03.27 Sun

March 27, 2011
Matt Skoczen & Victor Fleming

[Note: This is the syndicated L.A. Times puzzle. It does not appear in the actual newspaper, but is available for free at cruciverb.com.]

Theme: "Rowdy Bunch" — Theme entries in which the first word can follow the word "WILD" to make a familiar word or phrase: wild card, wild cherry, Wild Turkey, wildflower, etc.

Theme Entries:
  • 22A: *Old library aid (CARD CATALOG).
  • 32A: *Soda fountain choice (CHERRY COKE).
  • 97A: *Ragtime dance (TURKEY TROT).
  • 110A: *'60s Haight-Ashbury type (FLOWER CHILD).
  • 3D: *Political mantra (PARTY LINE).
  • 20D: *Drug problem (SIDE EFFECT). 
  • 67D: *One side of a defunct wall (WEST BERLIN). 
  • 76D: *A cappella leader's gadget (PITCH PIPE). 
  • 64A: Maurice Sendak kids' book, and the starts of starred answers (WHERE THE WILD THINGS ARE).
Hey, everybody. This is Doug, back from Brooklyn and the American Crossword Puzzle Tournament. I had a fantastic time! If you haven't read PuzzleGirl's ACPT recap yet, what are you waiting for?

OK, today's puzzle is by Matt Skoczen & Victor Fleming. Very impressive construction. Matt and Vic have taken the basic "word that can go before..." theme to another level. First of all, the 21-letter theme revealer, WHERE THE WILD THINGS ARE, is excellent. Second, each theme entry crosses another theme entry, and some of them cross two theme entries! That's not easy to pull off. (I highlighted all the theme entries so you could see how they intersect.) Kudos to today's constructing duo.

  • 19A: Aromatic resin (ELEMI). This is one of those crosswordy words that shows up every now and then, usually clued as "Fragrant resin" or "Varnish ingredient." I wish I had even one interesting thing to say about elemi, but I don't.
  • 24A: Gadget, for one: Abbr. (INSP). "Inspector Gadget" was an cartoon in the mid-'80s. I watched it couple of times. It was pretty bad, but Don Adams did the voice of Inspector Gadget, so I'll give it bonus points for that.
  • 48A: Cockney toast starter ('ERE'S). As in "'ere's to you, 'enry 'iggins!" I've also seen OME clued as "Cockney's abode." I'm not sure how far we can carry this Cockney cluing thing. How about "'uge 'erbivore" for IPPO?
  • 50A: Souvenirs at the park, usually (FOULS). I've never caught a foul ball at the ballpark or been close to anyone who has. Very disappointing. I must be sitting in the wrong sections.
  • 119A: Stieg Larsson was one (SWEDE). The late Stieg Larsson is the author who wrote "The Girl With the Yankees Sweatshirt Who's About to Blow Your Head Off" and other umlaut-laden novels.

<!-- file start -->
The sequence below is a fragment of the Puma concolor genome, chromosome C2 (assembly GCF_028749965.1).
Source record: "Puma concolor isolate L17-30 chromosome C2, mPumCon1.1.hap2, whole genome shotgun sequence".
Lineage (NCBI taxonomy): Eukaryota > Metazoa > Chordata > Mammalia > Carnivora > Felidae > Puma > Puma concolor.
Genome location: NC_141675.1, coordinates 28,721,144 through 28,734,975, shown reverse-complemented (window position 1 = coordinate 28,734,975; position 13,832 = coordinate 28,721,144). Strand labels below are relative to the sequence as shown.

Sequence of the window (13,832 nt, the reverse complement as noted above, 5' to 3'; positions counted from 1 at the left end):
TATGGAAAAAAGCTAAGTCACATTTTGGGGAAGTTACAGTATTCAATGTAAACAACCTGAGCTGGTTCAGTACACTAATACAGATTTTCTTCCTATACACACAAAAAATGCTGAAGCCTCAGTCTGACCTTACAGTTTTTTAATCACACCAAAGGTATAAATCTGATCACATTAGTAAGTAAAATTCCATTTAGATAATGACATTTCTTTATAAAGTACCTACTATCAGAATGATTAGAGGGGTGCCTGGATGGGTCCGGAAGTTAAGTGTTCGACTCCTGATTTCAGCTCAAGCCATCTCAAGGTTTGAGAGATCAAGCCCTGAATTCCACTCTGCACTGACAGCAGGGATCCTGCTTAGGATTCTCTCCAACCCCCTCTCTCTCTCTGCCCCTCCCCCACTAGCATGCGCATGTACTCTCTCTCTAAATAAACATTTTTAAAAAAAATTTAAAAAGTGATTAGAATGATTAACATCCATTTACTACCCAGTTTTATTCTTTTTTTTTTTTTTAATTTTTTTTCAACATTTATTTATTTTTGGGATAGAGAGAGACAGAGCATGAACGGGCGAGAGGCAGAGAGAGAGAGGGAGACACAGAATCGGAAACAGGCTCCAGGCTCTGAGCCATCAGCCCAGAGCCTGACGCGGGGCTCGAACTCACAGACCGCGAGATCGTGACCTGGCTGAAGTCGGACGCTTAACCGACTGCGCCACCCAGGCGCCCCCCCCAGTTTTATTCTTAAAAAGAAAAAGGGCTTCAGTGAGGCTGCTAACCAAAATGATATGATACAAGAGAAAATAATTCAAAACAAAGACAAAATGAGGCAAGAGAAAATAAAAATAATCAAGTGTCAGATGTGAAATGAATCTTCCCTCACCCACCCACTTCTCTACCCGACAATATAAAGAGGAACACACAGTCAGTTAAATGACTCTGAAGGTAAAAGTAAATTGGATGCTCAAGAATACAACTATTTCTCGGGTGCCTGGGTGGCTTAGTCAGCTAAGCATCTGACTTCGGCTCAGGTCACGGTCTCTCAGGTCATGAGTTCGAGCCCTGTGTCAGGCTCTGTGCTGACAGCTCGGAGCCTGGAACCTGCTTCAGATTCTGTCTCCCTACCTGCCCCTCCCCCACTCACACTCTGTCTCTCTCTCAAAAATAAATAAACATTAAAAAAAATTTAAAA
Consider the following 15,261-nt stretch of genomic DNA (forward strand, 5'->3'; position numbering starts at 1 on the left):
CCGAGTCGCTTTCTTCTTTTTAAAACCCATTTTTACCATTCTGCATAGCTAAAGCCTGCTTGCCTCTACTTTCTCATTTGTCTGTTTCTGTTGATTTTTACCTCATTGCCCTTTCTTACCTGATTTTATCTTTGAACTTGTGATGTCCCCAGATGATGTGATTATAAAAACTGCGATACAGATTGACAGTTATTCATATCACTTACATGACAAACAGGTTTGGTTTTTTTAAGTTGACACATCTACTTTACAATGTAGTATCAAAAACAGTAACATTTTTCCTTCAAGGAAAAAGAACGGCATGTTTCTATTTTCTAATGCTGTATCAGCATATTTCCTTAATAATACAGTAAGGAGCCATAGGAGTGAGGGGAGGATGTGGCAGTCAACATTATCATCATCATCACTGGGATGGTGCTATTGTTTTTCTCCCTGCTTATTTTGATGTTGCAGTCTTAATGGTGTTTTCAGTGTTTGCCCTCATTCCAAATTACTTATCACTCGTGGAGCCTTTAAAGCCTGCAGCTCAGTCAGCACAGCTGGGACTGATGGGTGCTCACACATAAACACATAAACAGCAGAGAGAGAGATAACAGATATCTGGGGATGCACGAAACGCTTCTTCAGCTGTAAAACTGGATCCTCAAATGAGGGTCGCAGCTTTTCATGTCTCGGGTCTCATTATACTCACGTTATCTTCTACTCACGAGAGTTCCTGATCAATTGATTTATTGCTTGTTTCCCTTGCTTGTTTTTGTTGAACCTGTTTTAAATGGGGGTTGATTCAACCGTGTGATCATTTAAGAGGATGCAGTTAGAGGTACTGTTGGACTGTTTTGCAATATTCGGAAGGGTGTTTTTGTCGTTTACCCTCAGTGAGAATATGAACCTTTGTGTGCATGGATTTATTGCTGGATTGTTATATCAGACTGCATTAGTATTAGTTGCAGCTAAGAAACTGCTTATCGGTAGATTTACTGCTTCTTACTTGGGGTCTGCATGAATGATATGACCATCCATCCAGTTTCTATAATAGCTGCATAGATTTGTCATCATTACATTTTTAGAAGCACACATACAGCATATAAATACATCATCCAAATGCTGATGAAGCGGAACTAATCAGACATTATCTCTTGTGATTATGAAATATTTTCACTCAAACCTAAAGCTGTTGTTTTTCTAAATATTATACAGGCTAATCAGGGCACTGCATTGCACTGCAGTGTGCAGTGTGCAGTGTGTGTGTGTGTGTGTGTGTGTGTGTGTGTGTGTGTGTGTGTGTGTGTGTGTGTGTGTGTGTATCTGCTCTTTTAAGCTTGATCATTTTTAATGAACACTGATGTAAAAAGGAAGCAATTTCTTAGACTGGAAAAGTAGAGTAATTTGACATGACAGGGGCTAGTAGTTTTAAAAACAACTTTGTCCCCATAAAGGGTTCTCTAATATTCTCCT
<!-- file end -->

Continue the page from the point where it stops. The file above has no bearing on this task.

• 9D: 1847 novel based on its author's time in the Society Islands (OMOO). Has anyone actually read this book? I would read it, but I've learned all I need to know about "Omoo" from crossword clues. I feel the same way about the opera/play "Aida."
  • 13D: E-mail option (REPLY ALL). I know you all saw this ad during the Super Bowl, but it's worth another look.
  • 40D: Abecedarian (NEOPHYTE). "Abecedarian" means "one who teaches or studies the alphabet; a beginner." And the word apparently came from the the letters A, B, C, and D. They just strung them together with a couple e's and added "-arian." How cool is that? For some reason, my made-up words never catch on.
  • 101D: Kind of shoes or blues (DRESS). Great clue. At first glance, I thought the answer was SUEDE.
Short write-up today. I'm still tired from last weekend's crossword extravaganza. Have a great week.


Anonymous said...

How about a made-up word for a puzzle critic, ala RP: "crucifier".

Avg Joe said...

This was a fun puzzle, but probably a little too easy for a Sunday. Glad the theme revealer was in there, or I'd have had a hard time connecting the theme answers. Didn't realize the symmetry of the grid...that's really cool.

Also did not know that Don Adams did the voice of Insp Gadget. Always just figured it was somebody trying to sound like that. Agree it was not very entertaining, but if you had kids around that time, it was inescapable.

John Wolfenden said...

A very fun Sunday. I loved the baseball mini-theme, and it's cool to see DEISM twice in a week.

Plenty of writeovers for me:
SCOWL and SNEER for SMIRK (double writeover!)
I really wanted OPRY for "Country place."

Doug, your comment about ERES for "Cockney toast start" made me laugh. Plenty of other tasty clues too, like "A beanball might lead to one" for MELEE and my favorite, "One in a black suit" for SPADE.

Some good learning moments too in CANEA, TURKEY TROT, ORAL B, SPCA. I would suggest that perhaps ODOUL's beer was named after Lefty O'Doul, but I think the beer came decades after the slugger.

RIP Stieg Larsson.

My only gripes were TENTSHOW (yuk) and that the clue for ULTRA should have indicated a prefix.
I wonder if FOOTLONG being capitalized was an error.

Is it "little suckers" for VAC because it's an abbreviation? And someone remind me what ENLS is again.

Anonymous said...

@John W -

Yes, "little" because VAC is an abbreviation/shortening.

ENLS is short for "enlargements," so the "8 x 10 phots." would qualify. Enls. & phots. are both ugly abbreviations, and who exactly gets film developed nowadays? :)

CoffeeLvr said...

So glad I found your writeup on this puzzle, PG; thank you. I was scratching my head over ELEMI, still am, but at least I know it is correct.

Also, although 64A, the reveal, was one of the very first things I entered, I could not figure out how the *'d answers were related. Now I can relax.

I also thought this was unusually easy for the typical Sunday Parade magazine puzzle.

KJGooster said...

Pretty easy Sunday, with the revealer was a gimme for me.

I think I mentioned this before, but I recently had a patient named Abcd, pronounced to sorta rhyme with Cassidy. She's now just about the age to be an abecedarian.